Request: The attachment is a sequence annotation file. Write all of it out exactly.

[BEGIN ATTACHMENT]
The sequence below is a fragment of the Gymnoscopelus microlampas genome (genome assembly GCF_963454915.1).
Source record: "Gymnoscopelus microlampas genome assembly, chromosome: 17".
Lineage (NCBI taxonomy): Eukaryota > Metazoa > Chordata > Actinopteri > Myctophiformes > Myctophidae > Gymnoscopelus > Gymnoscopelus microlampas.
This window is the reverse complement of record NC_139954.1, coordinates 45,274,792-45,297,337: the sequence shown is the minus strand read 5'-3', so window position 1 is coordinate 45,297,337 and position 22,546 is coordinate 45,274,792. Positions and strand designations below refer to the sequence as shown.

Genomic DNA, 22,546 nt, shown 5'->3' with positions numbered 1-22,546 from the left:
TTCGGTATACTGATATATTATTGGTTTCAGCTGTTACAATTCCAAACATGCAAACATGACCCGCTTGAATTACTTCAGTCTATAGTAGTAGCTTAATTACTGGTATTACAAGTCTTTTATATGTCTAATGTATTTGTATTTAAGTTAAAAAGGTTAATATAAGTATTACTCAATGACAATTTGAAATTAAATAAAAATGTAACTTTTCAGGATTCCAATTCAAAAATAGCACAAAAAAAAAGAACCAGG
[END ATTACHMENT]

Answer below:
The sequence below is a fragment of the Gymnoscopelus microlampas genome (genome assembly GCF_963454915.1).
Source record: "Gymnoscopelus microlampas genome assembly, chromosome: 17".
Lineage (NCBI taxonomy): Eukaryota > Metazoa > Chordata > Actinopteri > Myctophiformes > Myctophidae > Gymnoscopelus > Gymnoscopelus microlampas.
This window is the reverse complement of record NC_139954.1, coordinates 45,274,792-45,297,337: the sequence shown is the minus strand read 5'-3', so window position 1 is coordinate 45,297,337 and position 22,546 is coordinate 45,274,792. Positions and strand designations below refer to the sequence as shown.

Genomic DNA, 22,546 nt, shown 5'->3' with positions numbered 1-22,546 from the left:
TTCGGTATACTGATATATTATTGGTTTCAGCTGTTACAATTCCAAACATGCAAACATGACCCGCTTGAATTACTTCAGTCTATAGTAGTAGCTTAATTACTGGTATTACAAGTCTTTTATATGTCTAATGTATTTGTATTTAAGTTAAAAAGGTTAATATAAGTATTACTCAATGACAATTTGAAATTAAATAAAAATGTAACTTTTCAGGATTCCAATTCAAAAATAGCACAAAAAAAAAGAACCAGG